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in point of literary composition; and that in all that concerns moral and political speculation, as well as in the subtler discriminations of metaphysical and religious doctrine, it is still more crude and immature. I am a devoted enemy to religious, political, and domestic oppression; and I regret this publication not so much from literary vanity, as because I fear it is better fitted to injure than to serve the sacred cause of freedom. I have directed my solicitor to apply to Chancery for an injunction to restrain the sale; but after the precedent of Mr. Southey's “Wat Tyler, (a poem, written, I believe, at the same age, and with the same unreflecting enthusiasm,) with little hope of success.

“ Whilst I exonerate myself from all share in having divulged opinions hostile to existing sanctions, under the form, whatever it

may be, which they assume in this poem; it is scarcely necessary for me to protest against the system of inculcating the truth of Christianity or the excellence of Monarchy, however true or however excellent they may be, by such equivo cal arguments as confiscation and imprisonment, and invective and slander, and the insolent violation of the most sacred ties of nature and society.

“Sir,
“I am your obliged and obedient servant,

“ PERCY B. SHELLEY. Pisa, June 22, 1821."

66

NOTE. — Shelley's maturer opinions in regard to Christianity and its founder, may be gathered from passages in the First Act of “Prometheus Unbound."

ALASTOR;

OR,

THE SPIRIT OF SOLITUDE.

Nondum amabam, et amare amabam; quærebam quid ama

Confess. St. August.

rem amans amare.

PREFACE.

THE poem entitled “Alastor," may be considered as allegorical of one of the most interesting situations of the human mind. It represents a youth of uncorrupted feelings and adventurous genius, led forth by an imagination inflamed and purified through familiarity with all that is excellent and majestic, to the contemplation of the universe. He drinks deep of the fountains of knowledge, and is still insatiate. The magnificence and beauty of the external world sinks profoundly into the frame of his conceptions, and affords to their modifications a variety not to be exhausted. So long as it is possible for his desires to point towards objects thus infinite and unmeasured, he is joyous, and tranquil, and selfpossessed. But the period arrives when these objects cease to suffice. His mind is at length suddenly awakened, and thirsts for intercourse with an intelligence similar to itself. He images to himself the Being whom he loves. Conversant with speculations of the sublimest and most perfect natures, the vision in which he embodies his own imaginations, unites all of wonderful, or wise, or beautiful, which the poet, the philosopher, or the lover, could depicture. The intellectual faculties, the imagination, the functions of sense, have their respective requisitions on the sympathy of corresponding powers in other human beings. The Poet is represented as uniting these requisitions, and attaching them to a single image. He seeks in vain for a prototype of his conception. Blasted by his disappointment, he descends to an untimely grave.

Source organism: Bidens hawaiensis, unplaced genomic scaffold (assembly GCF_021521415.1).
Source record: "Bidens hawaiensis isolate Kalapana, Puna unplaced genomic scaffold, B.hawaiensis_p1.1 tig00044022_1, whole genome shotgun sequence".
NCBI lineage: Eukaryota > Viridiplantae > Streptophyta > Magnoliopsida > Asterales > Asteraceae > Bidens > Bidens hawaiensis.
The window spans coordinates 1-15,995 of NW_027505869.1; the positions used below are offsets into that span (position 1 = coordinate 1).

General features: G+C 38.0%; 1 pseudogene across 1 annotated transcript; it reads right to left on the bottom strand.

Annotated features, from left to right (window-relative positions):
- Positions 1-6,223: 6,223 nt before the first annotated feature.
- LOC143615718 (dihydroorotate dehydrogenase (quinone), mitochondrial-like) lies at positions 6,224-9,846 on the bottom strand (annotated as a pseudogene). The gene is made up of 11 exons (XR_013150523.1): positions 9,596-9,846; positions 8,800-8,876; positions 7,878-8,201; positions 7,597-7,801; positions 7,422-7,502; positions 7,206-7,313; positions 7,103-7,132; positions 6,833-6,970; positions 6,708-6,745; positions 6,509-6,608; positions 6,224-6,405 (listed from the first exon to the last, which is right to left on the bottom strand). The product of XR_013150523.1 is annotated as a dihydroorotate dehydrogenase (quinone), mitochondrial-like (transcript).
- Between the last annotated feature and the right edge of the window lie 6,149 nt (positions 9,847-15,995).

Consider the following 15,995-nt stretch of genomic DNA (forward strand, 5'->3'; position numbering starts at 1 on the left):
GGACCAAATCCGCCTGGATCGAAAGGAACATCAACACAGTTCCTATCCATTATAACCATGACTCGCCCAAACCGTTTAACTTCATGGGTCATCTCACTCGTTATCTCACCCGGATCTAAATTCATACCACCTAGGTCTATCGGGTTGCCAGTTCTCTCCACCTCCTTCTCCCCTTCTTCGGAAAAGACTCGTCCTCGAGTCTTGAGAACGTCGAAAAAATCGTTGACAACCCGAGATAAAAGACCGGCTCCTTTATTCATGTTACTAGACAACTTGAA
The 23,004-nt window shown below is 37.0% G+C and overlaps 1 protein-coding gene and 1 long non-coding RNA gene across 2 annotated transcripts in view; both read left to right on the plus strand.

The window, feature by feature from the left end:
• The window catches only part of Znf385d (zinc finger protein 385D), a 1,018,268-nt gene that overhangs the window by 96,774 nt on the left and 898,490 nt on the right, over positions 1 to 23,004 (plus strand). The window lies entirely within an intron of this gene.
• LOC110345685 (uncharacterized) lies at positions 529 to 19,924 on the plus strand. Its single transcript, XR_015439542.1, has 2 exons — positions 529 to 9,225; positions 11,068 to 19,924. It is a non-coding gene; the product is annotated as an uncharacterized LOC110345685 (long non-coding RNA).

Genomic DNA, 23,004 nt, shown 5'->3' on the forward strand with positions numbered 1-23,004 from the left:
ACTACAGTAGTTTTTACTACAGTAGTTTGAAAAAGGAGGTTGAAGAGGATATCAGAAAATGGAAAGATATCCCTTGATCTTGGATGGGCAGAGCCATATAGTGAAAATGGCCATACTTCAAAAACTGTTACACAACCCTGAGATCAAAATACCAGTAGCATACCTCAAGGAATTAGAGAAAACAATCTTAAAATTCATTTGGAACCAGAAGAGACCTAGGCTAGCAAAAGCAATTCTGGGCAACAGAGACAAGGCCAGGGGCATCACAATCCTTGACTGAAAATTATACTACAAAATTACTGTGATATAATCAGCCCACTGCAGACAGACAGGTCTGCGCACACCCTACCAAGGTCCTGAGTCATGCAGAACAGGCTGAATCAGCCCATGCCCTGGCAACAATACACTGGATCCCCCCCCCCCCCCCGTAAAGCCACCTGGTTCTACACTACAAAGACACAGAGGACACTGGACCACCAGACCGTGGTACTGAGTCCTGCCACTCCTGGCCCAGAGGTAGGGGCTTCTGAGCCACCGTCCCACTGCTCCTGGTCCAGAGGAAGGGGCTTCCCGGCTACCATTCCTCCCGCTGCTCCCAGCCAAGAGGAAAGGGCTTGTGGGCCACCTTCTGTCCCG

The picture is not barren of instruction to actual men. The Poet's self-centred seclusion was avenged by the furies of an irresistible passion pursuing him to speedy ruin. But that Power which strikes the luminaries of the world with sudden darkness and extinction, by awakening them to too exquisite a perception of its influences, dooms to a slow and poisonous decay those meaner spirits that dare to abjure its dominion. Their destiny is more abject and inglorious, as their delinquency is more contemptible and pernicious. They who, deluded by no generous error, instigated by no sacred thirst of doubtful knowledge, duped by no illustrious superstition, loving nothing on this earth, and cherishing no hopes beyond, yet keep aloof from sympathies with their kind, rejoicing neither in human joy nor mourning with human grief; these, and such as they, have their apportioned curse. They languish, because none feel with them their common nature. They are morally dead. They are neither friends, nor lovers, nor fathers, nor citizens of the world, nor benefactors of their country. Among those who attempt to exist without human sympathy, the pure and tender-hearted perish through the intensity and passion of their search after its communities, when the vacancy of their spirit suddenly makes itself felt. All else, selfish, blind, and torpid, are those unforeseeing multitudes who constitute, together with their own, the lasting misery and loneliness of the world. Those who love not their fellow-beings, live unfruitful lives, and prepare for their old age a miserable grave.

The good die first,
And those whose hearts are dry as summer's dust
Burn to the socket!

December 14, 1816.

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